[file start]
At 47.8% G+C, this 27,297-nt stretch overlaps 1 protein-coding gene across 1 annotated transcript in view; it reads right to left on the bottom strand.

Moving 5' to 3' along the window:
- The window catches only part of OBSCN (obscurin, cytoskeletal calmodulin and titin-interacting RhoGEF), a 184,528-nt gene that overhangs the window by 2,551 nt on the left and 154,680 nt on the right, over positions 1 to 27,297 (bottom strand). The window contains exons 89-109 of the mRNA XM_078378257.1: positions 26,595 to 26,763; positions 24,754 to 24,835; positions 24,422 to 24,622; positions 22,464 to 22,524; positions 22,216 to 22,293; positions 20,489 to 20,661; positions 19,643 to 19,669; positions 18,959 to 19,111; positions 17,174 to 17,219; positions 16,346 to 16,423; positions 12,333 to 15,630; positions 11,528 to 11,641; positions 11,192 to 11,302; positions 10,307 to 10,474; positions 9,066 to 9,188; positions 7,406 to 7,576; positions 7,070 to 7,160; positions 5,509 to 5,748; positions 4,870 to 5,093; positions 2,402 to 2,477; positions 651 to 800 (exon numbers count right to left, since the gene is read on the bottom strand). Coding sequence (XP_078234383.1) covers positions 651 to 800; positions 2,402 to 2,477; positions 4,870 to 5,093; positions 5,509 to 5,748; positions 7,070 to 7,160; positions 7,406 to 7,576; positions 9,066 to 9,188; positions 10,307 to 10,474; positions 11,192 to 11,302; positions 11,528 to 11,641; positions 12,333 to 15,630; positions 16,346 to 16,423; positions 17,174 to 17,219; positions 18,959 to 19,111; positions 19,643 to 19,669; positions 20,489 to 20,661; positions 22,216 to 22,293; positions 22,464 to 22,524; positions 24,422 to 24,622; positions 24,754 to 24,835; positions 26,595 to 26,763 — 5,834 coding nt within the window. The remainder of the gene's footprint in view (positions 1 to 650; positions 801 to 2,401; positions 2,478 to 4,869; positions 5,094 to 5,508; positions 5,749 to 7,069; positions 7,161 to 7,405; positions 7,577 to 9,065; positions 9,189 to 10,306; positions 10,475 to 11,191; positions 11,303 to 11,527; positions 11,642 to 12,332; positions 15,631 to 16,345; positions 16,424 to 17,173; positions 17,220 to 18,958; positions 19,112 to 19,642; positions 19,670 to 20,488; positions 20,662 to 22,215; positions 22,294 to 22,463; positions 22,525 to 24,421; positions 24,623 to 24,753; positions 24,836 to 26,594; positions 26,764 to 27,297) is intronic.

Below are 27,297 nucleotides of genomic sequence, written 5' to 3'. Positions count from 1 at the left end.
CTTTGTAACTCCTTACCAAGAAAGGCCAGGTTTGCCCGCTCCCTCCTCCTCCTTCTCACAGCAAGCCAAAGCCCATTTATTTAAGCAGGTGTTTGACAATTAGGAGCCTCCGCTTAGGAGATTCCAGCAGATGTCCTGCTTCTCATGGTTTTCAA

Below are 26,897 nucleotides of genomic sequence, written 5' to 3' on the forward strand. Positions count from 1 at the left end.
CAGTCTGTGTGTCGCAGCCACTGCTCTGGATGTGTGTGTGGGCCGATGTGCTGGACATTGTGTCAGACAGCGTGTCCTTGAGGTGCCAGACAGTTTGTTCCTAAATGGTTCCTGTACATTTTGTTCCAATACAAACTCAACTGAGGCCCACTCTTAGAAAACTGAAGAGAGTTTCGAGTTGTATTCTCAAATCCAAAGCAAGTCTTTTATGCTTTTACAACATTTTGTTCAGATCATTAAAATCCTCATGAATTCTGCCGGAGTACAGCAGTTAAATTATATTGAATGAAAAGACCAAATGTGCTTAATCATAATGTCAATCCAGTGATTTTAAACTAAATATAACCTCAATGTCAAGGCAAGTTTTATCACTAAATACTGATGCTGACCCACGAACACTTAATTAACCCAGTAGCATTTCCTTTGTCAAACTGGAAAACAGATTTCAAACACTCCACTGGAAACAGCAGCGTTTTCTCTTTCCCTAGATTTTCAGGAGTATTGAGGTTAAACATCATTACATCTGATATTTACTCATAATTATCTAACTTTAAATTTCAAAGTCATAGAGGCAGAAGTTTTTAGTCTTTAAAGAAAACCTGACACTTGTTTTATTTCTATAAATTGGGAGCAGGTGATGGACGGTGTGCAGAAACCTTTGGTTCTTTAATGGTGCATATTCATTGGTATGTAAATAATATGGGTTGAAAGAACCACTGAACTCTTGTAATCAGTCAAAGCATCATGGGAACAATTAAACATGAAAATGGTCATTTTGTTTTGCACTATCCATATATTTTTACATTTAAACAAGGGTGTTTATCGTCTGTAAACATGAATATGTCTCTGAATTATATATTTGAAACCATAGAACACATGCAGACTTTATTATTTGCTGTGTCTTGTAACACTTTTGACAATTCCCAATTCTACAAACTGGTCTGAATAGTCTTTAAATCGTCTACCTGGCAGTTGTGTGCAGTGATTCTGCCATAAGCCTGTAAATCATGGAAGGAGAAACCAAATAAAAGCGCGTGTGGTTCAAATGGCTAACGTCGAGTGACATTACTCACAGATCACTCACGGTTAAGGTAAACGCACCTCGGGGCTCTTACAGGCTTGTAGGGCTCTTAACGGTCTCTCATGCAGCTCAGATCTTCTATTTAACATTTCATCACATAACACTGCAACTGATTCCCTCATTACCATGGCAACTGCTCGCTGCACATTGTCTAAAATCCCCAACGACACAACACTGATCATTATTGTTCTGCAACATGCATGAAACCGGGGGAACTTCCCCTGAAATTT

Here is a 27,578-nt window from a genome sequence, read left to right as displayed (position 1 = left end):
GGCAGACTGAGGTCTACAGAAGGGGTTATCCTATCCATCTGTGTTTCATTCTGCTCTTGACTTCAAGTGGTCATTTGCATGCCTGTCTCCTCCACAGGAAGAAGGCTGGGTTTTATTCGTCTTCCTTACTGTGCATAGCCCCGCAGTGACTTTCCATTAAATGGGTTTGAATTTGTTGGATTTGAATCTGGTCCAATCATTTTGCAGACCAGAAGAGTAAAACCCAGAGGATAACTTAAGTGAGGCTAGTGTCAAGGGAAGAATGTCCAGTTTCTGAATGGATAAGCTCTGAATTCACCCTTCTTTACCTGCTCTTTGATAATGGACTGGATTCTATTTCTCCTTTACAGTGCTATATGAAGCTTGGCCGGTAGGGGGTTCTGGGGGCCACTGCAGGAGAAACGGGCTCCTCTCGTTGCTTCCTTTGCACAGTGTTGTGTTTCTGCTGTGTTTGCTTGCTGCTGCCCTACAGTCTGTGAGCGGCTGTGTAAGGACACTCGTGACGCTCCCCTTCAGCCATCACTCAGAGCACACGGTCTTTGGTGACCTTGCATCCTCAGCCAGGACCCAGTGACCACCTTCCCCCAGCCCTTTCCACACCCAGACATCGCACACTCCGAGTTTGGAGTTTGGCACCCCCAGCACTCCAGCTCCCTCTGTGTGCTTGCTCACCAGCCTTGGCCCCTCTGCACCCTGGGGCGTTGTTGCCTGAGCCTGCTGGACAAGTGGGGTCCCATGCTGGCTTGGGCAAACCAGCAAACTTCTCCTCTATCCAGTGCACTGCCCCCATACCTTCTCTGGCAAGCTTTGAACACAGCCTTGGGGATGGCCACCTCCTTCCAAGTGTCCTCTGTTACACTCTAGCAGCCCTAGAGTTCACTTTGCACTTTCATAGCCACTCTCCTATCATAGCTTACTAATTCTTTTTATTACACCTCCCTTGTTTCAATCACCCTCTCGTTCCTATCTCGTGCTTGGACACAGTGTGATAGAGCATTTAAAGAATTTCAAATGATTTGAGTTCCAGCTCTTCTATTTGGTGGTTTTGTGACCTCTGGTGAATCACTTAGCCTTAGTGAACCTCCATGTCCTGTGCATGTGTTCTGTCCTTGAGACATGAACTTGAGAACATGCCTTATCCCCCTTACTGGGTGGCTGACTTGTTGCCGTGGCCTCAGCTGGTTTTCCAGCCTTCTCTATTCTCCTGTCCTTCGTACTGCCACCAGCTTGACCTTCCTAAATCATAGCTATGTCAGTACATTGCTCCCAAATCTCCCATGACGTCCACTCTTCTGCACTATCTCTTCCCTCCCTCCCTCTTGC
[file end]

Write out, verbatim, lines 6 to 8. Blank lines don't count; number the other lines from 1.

Below are 26,897 nucleotides of genomic sequence, written 5' to 3' on the forward strand. Positions count from 1 at the left end.
CAGTCTGTGTGTCGCAGCCACTGCTCTGGATGTGTGTGTGGGCCGATGTGCTGGACATTGTGTCAGACAGCGTGTCCTTGAGGTGCCAGACAGTTTGTTCCTAAATGGTTCCTGTACATTTTGTTCCAATACAAACTCAACTGAGGCCCACTCTTAGAAAACTGAAGAGAGTTTCGAGTTGTATTCTCAAATCCAAAGCAAGTCTTTTATGCTTTTACAACATTTTGTTCAGATCATTAAAATCCTCATGAATTCTGCCGGAGTACAGCAGTTAAATTATATTGAATGAAAAGACCAAATGTGCTTAATCATAATGTCAATCCAGTGATTTTAAACTAAATATAACCTCAATGTCAAGGCAAGTTTTATCACTAAATACTGATGCTGACCCACGAACACTTAATTAACCCAGTAGCATTTCCTTTGTCAAACTGGAAAACAGATTTCAAACACTCCACTGGAAACAGCAGCGTTTTCTCTTTCCCTAGATTTTCAGGAGTATTGAGGTTAAACATCATTACATCTGATATTTACTCATAATTATCTAACTTTAAATTTCAAAGTCATAGAGGCAGAAGTTTTTAGTCTTTAAAGAAAACCTGACACTTGTTTTATTTCTATAAATTGGGAGCAGGTGATGGACGGTGTGCAGAAACCTTTGGTTCTTTAATGGTGCATATTCATTGGTATGTAAATAATATGGGTTGAAAGAACCACTGAACTCTTGTAATCAGTCAAAGCATCATGGGAACAATTAAACATGAAAATGGTCATTTTGTTTTGCACTATCCATATATTTTTACATTTAAACAAGGGTGTTTATCGTCTGTAAACATGAATATGTCTCTGAATTATATATTTGAAACCATAGAACACATGCAGACTTTATTATTTGCTGTGTCTTGTAACACTTTTGACAATTCCCAATTCTACAAACTGGTCTGAATAGTCTTTAAATCGTCTACCTGGCAGTTGTGTGCAGTGATTCTGCCATAAGCCTGTAAATCATGGAAGGAGAAACCAAATAAAAGCGCGTGTGGTTCAAATGGCTAACGTCGAGTGACATTACTCACAGATCACTCACGGTTAAGGTAAACGCACCTCGGGGCTCTTACAGGCTTGTAGGGCTCTTAACGGTCTCTCATGCAGCTCAGATCTTCTATTTAACATTTCATCACATAACACTGCAACTGATTCCCTCATTACCATGGCAACTGCTCGCTGCACATTGTCTAAAATCCCCAACGACACAACACTGATCATTATTGTTCTGCAACATGCATGAAACCGGGGGAACTTCCCCTGAAATTT

Here is a 27,578-nt window from a genome sequence, read left to right as displayed (position 1 = left end):